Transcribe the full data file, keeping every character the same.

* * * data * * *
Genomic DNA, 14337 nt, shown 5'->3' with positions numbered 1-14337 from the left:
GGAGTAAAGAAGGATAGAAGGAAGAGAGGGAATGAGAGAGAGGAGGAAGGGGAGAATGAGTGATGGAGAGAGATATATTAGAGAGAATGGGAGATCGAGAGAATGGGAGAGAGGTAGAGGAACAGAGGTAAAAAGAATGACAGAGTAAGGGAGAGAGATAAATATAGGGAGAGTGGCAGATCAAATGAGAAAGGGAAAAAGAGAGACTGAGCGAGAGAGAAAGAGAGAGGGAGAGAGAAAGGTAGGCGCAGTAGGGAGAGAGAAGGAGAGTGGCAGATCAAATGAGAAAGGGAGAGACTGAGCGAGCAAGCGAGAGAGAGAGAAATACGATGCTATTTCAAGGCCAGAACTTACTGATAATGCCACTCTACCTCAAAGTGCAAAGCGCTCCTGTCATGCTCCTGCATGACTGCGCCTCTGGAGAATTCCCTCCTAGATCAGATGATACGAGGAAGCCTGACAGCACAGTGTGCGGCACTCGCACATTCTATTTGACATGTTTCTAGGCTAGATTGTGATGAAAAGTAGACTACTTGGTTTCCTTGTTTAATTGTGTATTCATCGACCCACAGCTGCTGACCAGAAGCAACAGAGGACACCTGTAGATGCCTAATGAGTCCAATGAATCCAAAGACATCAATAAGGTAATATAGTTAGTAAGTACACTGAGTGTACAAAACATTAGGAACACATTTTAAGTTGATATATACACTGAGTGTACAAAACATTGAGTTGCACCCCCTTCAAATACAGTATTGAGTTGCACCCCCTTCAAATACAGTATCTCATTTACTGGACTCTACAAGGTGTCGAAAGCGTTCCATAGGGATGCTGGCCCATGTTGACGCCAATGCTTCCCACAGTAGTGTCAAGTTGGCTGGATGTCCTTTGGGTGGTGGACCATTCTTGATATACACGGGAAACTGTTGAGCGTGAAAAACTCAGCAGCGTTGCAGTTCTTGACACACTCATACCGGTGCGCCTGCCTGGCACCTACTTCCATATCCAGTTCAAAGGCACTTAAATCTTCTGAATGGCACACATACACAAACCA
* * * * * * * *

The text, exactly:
Genomic DNA, 14337 nt, shown 5'->3' with positions numbered 1-14337 from the left:
GGAGTAAAGAAGGATAGAAGGAAGAGAGGGAATGAGAGAGAGGAGGAAGGGGAGAATGAGTGATGGAGAGAGATATATTAGAGAGAATGGGAGATCGAGAGAATGGGAGAGAGGTAGAGGAACAGAGGTAAAAAGAATGACAGAGTAAGGGAGAGAGATAAATATAGGGAGAGTGGCAGATCAAATGAGAAAGGGAAAAAGAGAGACTGAGCGAGAGAGAAAGAGAGAGGGAGAGAGAAAGGTAGGCGCAGTAGGGAGAGAGAAGGAGAGTGGCAGATCAAATGAGAAAGGGAGAGACTGAGCGAGCAAGCGAGAGAGAGAGAAATACGATGCTATTTCAAGGCCAGAACTTACTGATAATGCCACTCTACCTCAAAGTGCAAAGCGCTCCTGTCATGCTCCTGCATGACTGCGCCTCTGGAGAATTCCCTCCTAGATCAGATGATACGAGGAAGCCTGACAGCACAGTGTGCGGCACTCGCACATTCTATTTGACATGTTTCTAGGCTAGATTGTGATGAAAAGTAGACTACTTGGTTTCCTTGTTTAATTGTGTATTCATCGACCCACAGCTGCTGACCAGAAGCAACAGAGGACACCTGTAGATGCCTAATGAGTCCAATGAATCCAAAGACATCAATAAGGTAATATAGTTAGTAAGTACACTGAGTGTACAAAACATTAGGAACACATTTTAAGTTGATATATACACTGAGTGTACAAAACATTGAGTTGCACCCCCTTCAAATACAGTATTGAGTTGCACCCCCTTCAAATACAGTATCTCATTTACTGGACTCTACAAGGTGTCGAAAGCGTTCCATAGGGATGCTGGCCCATGTTGACGCCAATGCTTCCCACAGTAGTGTCAAGTTGGCTGGATGTCCTTTGGGTGGTGGACCATTCTTGATATACACGGGAAACTGTTGAGCGTGAAAAACTCAGCAGCGTTGCAGTTCTTGACACACTCATACCGGTGCGCCTGCCTGGCACCTACTTCCATATCCAGTTCAAAGGCACTTAAATCTTCTGAATGGCACACATACACAAACCA